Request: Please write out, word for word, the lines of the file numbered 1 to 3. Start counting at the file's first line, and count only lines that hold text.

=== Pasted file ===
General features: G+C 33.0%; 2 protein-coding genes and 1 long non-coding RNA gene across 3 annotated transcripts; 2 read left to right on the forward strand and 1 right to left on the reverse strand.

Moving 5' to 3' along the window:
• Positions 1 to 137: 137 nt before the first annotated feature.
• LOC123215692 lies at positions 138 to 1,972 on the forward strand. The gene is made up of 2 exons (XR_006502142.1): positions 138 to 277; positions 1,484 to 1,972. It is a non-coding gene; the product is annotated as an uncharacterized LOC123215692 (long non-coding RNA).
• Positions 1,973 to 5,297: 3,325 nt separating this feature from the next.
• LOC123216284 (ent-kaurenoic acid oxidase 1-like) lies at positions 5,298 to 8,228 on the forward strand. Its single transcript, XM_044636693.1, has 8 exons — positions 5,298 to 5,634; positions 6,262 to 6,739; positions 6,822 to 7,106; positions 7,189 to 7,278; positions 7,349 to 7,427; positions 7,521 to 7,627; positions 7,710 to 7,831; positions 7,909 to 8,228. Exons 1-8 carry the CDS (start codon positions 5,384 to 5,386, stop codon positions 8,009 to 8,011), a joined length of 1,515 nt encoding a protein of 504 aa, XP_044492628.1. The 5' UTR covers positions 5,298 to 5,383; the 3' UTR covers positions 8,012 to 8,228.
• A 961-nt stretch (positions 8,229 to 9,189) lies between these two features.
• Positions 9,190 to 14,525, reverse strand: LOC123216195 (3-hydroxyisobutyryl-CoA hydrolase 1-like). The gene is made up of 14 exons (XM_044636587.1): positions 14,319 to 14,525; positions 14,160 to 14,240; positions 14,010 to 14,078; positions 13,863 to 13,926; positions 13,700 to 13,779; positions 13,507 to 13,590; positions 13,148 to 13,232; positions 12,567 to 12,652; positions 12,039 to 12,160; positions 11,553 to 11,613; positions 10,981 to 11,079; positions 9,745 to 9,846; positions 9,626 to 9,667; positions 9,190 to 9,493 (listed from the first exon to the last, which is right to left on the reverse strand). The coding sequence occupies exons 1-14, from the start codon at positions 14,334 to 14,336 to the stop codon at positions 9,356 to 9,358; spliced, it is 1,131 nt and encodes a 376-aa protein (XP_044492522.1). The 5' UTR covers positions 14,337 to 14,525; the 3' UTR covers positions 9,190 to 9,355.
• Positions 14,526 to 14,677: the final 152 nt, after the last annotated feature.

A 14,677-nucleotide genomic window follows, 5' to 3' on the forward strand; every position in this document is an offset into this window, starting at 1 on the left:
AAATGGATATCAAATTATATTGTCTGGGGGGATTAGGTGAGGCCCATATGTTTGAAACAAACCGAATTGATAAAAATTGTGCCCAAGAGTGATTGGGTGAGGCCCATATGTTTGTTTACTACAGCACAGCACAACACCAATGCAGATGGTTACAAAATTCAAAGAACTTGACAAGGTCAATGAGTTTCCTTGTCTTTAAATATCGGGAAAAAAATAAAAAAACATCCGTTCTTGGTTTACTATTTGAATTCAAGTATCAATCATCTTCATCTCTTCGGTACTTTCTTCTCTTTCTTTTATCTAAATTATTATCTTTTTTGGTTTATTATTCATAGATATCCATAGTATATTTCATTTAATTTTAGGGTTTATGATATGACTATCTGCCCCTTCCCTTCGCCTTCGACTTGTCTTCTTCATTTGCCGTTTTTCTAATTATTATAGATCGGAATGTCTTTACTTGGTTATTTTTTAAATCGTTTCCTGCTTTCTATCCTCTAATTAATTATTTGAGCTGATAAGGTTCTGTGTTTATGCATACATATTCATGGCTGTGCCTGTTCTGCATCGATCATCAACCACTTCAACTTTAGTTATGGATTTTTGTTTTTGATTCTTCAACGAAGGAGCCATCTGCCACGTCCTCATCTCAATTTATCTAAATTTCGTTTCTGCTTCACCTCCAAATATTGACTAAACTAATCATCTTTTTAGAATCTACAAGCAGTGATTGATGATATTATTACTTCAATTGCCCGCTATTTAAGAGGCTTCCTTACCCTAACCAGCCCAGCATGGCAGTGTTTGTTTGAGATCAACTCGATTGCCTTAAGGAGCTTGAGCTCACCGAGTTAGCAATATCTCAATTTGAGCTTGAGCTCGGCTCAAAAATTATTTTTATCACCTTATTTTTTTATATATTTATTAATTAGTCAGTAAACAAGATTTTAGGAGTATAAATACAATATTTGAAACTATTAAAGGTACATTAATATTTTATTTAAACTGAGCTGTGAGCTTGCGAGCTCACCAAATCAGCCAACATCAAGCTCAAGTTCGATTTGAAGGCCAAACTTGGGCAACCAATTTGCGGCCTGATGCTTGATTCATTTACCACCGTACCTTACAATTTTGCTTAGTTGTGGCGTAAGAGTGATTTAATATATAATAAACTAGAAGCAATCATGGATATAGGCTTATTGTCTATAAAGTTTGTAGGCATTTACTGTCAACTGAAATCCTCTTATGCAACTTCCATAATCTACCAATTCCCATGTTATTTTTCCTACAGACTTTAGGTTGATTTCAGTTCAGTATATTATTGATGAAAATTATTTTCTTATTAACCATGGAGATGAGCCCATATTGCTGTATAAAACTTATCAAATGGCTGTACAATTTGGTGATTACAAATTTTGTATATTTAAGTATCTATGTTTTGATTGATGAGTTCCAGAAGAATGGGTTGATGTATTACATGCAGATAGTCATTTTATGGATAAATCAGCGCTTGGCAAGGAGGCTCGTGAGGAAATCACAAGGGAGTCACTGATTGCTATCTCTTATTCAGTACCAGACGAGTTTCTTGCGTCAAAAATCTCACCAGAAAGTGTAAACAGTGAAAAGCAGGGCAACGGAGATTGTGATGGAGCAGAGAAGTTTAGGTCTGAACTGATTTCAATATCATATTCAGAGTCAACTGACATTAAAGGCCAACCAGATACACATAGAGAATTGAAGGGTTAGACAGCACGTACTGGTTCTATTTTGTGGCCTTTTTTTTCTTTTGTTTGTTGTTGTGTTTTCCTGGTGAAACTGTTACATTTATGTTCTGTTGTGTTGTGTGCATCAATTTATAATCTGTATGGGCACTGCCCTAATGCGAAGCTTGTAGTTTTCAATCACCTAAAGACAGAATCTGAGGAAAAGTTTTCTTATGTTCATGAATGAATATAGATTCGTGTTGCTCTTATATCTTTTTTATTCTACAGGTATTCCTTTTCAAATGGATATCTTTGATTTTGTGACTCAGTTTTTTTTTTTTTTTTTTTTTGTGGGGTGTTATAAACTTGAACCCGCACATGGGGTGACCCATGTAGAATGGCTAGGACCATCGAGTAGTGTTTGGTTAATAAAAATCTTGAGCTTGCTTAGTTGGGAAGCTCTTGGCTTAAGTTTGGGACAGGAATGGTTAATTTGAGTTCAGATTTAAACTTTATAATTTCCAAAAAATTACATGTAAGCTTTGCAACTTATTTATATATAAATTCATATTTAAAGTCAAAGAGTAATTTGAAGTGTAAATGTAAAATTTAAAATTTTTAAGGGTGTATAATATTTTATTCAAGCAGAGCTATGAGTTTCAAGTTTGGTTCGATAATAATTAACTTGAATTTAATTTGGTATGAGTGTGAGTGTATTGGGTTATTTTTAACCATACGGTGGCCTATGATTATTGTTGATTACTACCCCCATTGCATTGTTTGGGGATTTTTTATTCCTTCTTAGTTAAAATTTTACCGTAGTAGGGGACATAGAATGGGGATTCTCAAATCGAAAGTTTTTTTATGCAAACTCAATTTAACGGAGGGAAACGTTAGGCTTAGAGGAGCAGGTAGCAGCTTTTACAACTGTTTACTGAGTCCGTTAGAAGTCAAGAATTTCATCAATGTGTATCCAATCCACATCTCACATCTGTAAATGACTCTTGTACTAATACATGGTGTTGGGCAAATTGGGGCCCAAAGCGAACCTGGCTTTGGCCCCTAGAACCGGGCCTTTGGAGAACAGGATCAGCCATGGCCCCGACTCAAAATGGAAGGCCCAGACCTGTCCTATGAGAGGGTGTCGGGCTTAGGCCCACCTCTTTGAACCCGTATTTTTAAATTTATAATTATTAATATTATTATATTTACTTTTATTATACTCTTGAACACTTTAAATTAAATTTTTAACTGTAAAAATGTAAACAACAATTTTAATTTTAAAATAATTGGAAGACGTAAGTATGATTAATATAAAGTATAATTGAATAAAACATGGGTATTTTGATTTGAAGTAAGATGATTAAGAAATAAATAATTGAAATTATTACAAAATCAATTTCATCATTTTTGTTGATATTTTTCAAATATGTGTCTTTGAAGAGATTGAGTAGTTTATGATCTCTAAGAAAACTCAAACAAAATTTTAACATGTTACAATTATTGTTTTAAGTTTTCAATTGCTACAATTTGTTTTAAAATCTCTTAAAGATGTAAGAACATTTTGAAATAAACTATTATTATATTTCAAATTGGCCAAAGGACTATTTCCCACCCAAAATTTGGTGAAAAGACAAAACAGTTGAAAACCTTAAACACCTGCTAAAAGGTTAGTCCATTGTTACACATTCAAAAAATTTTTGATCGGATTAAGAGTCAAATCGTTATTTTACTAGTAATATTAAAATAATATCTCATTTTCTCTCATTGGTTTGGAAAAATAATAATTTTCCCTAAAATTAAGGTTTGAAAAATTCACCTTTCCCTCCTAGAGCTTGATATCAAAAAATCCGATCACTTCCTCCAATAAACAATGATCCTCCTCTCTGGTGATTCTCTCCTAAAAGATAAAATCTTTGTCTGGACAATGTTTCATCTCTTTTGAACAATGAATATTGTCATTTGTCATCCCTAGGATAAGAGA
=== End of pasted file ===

General features: G+C 33.0%; 2 protein-coding genes and 1 long non-coding RNA gene across 3 annotated transcripts; 2 read left to right on the forward strand and 1 right to left on the reverse strand.

Moving 5' to 3' along the window:
• Positions 1 to 137: 137 nt before the first annotated feature.